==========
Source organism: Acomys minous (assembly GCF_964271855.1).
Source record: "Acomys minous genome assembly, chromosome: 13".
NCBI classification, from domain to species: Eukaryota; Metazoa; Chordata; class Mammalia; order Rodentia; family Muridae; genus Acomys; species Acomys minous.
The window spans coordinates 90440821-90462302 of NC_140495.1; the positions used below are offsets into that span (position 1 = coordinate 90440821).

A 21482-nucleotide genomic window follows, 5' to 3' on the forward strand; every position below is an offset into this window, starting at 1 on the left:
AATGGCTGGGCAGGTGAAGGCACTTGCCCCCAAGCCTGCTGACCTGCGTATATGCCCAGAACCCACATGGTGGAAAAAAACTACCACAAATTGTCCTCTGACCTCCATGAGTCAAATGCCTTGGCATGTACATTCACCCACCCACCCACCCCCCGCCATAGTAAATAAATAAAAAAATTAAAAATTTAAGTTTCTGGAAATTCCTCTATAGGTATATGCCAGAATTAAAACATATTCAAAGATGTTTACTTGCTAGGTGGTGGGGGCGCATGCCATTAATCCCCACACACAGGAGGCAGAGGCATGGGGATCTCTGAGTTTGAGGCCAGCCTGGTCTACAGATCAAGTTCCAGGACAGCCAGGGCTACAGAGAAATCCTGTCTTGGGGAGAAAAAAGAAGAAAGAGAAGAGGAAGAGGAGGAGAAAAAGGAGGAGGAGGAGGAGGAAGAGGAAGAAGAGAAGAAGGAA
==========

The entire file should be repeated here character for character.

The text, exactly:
Source organism: Acomys minous (assembly GCF_964271855.1).
Source record: "Acomys minous genome assembly, chromosome: 13".
NCBI classification, from domain to species: Eukaryota; Metazoa; Chordata; class Mammalia; order Rodentia; family Muridae; genus Acomys; species Acomys minous.
The window spans coordinates 90440821-90462302 of NC_140495.1; the positions used below are offsets into that span (position 1 = coordinate 90440821).

A 21482-nucleotide genomic window follows, 5' to 3' on the forward strand; every position below is an offset into this window, starting at 1 on the left:
AATGGCTGGGCAGGTGAAGGCACTTGCCCCCAAGCCTGCTGACCTGCGTATATGCCCAGAACCCACATGGTGGAAAAAAACTACCACAAATTGTCCTCTGACCTCCATGAGTCAAATGCCTTGGCATGTACATTCACCCACCCACCCACCCCCCGCCATAGTAAATAAATAAAAAAATTAAAAATTTAAGTTTCTGGAAATTCCTCTATAGGTATATGCCAGAATTAAAACATATTCAAAGATGTTTACTTGCTAGGTGGTGGGGGCGCATGCCATTAATCCCCACACACAGGAGGCAGAGGCATGGGGATCTCTGAGTTTGAGGCCAGCCTGGTCTACAGATCAAGTTCCAGGACAGCCAGGGCTACAGAGAAATCCTGTCTTGGGGAGAAAAAAGAAGAAAGAGAAGAGGAAGAGGAGGAGAAAAAGGAGGAGGAGGAGGAGGAAGAGGAAGAAGAGAAGAAGGAA